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Bill McKibben, Schumann Distinguished Scholar at Middlebury College and author of a dozen books about the environment, beginning with "The End of Nature" in 1989, which is regarded as the first book for a general audience on climate change. The group he founded, 350.org, has coordinated 15,000 rallies in 189 countries since 2009. The Boston Globe said in 2010 that he was "probably the country’s most important environmentalist."
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Posted April 13, 2011
Interview with Bruce Ackerman, Yale law professor, conducted by Melinda Tuhus
As accused WikiLeaks whistleblower Army Specialist Pfc. Bradley Manning spends his tenth month in solitary confinement at the Marine brig in Quantico, Va., his treatment has aroused opposition on many fronts. Bloggers at FireDogLake.com, have taken up his cause, and author Greg Mitchell just published a book about Manning, whose trial date has not yet been set. And in the April 28 issue of The New York Review of Books, Yale law professor Bruce Ackerman and Harvard law professor Yochai Benkler published a letter of concern that has already been signed by 300 academics, mostly law professors, calling on the Obama administration to end the military's abusive treatment of Manning -- or justify its conduct, which many experts say amounts to torture.
In addition to being held in solitary confinement, Manning has been regularly stripped naked and provided only with a special anti-suicide smock to wear in his cell, conditions that human rights groups, including Amnesty International, believe may violate his rights.
Juan Mendez, a Switzerland-based United Nation's rapporteur on torture, has requested, but thus far has not been allowed to visit Manning in prison to make an unmonitored assessment of his treatment. Between the Lines' Melinda Tuhus spoke with Yale law professor Bruce Ackerman about why he wrote the open letter and what effect he hopes it will have.
BRUCE ACKERMAN: Yochai Benkler and I have been following the case and it seemed that things were getting worse and worse and it was time to actually organize the scholarly community to make a statement on it, so that's what we did. I was very pleased that they saw a need to stand up for this. I should say this letter is by no means the only, or maybe even the most important thing that's being done. There's this fellow, Juan Mendez, from the United Nations, who's trying to have an interview with Private Manning, and so far, the U.S. government hasn't allowed him to have an interview with him. And yesterday he issued a statement complaining about that. So there are quite a few organizational efforts. It should be also emphasized that we really don't know the facts. Our letter of concern was based upon a presentation of the facts by Manning's lawyer...that it's going on for 10 months now he's in maximum security even though his reports say he's a model prisoner; and then he's been exposed to really very extreme measures as a suicide risk, so he's placed in solitary confinement for 23 hours a day in his cell and then he's allowed one hour to walk in a room by himself. Whenever he dozes off during the day, every five minutes he's asked, "Are you okay?" and at night he's stripped bare and given a smock and whenever he turns his back to the jailers or puts a cover over his head, they say, "Are you all right?" So this is very, very extreme stuff here, but we don't know what the facts are.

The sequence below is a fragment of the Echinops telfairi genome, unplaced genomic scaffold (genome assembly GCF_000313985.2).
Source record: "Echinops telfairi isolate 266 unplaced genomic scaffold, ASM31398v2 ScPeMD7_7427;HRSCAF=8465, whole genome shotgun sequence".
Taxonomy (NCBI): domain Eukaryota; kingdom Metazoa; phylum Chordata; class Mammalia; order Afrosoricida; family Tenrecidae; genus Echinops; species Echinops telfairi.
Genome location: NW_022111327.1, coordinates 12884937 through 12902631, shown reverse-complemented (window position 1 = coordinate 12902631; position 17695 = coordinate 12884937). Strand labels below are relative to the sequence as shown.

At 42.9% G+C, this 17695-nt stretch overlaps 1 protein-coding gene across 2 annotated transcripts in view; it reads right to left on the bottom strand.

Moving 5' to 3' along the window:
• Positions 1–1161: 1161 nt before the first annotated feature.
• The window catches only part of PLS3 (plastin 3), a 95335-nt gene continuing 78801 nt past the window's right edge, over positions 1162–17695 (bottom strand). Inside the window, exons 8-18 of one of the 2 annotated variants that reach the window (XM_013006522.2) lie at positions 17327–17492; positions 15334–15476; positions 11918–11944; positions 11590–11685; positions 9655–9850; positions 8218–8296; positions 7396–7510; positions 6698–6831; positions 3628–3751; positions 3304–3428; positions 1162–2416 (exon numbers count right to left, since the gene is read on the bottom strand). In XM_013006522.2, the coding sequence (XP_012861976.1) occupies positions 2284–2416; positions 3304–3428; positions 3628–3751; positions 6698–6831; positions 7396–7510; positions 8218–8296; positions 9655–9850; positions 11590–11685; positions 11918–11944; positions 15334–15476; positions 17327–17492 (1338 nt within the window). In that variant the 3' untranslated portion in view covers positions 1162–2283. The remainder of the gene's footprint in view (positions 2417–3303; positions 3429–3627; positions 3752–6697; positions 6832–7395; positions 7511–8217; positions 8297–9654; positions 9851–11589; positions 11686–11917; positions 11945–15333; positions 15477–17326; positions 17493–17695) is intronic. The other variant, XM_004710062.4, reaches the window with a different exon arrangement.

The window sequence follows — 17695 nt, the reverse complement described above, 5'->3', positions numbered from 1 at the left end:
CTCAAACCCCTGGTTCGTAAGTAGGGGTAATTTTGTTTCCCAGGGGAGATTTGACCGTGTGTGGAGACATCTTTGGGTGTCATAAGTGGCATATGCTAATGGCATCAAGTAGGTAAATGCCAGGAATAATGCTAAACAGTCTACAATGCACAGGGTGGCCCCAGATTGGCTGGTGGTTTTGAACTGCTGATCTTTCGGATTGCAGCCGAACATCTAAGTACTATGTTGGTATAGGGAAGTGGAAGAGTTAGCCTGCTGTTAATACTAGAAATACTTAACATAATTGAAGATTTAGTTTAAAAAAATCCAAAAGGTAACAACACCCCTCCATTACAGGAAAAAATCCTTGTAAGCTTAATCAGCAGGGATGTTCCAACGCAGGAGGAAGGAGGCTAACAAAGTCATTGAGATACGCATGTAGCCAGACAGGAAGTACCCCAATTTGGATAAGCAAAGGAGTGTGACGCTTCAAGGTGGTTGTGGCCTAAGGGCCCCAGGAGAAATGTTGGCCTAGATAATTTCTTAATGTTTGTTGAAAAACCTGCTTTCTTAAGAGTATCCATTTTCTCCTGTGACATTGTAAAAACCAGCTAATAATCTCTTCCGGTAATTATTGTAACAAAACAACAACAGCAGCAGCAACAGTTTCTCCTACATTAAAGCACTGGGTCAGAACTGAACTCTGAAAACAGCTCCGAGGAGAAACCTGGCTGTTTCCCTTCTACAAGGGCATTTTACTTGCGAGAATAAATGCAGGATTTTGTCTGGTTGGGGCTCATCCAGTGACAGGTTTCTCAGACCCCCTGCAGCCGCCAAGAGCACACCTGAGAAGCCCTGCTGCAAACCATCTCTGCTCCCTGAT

BETWEEN THE LINES: You mean you're saying Manning's lawyer is saying this, but you have no other source of information...
BRUCE ACKERMAN: And the U.S. government has not tried, publicly, to refute it. And that's really what we're demanding...these allegations can't just go on indefinitely, for this treatment, for 10 months after all, and he hasn't been put to trial. He hasn't been convicted of anything. If it's true, it's an obvious violation of fundamental due process principles and the uniform code of military justice...if it's true, and if it isn't true, well then, the U.S. government should explain its conduct and justify it. We can't just go along without a trial and just expose this fellow to these conditions and then bar a U.N. investigator from a meeting with Manning.
BETWEEN THE LINES: So, Bruce Ackerman, what do you hope your letter accomplishes?
BRUCE ACKERMAN: That's the point, to express our concern and to insist that this cannot be allowed to continue. Either these conditions have to be radically revised or we have to have a clear statement of what the facts are and why the Marine Corps in Quantico, where he's being held, think this is justified. The secretary of the Navy should be, and I'm told he is, investigating. He should move quickly to really investigate this situation.
BETWEEN THE LINES: What do you think about how the Obama administration has handled this?
BRUCE ACKERMAN: There is no evidence that this very restrictive and extreme treatment is being done for the good of Private Manning. It's possible, of course, that Private Manning is suicidal and certain steps have to be taken. It's possible, but nothing of the kind has been shown and Private Manning alleges that his army psychiatrist has said he is not a suicide risk. So at the present time, from what we can tell, there is one obvious reason for this going on, which is to induce Private Manning to say something that would strengthen the case against (WikiLeaks founder Julian) Assange.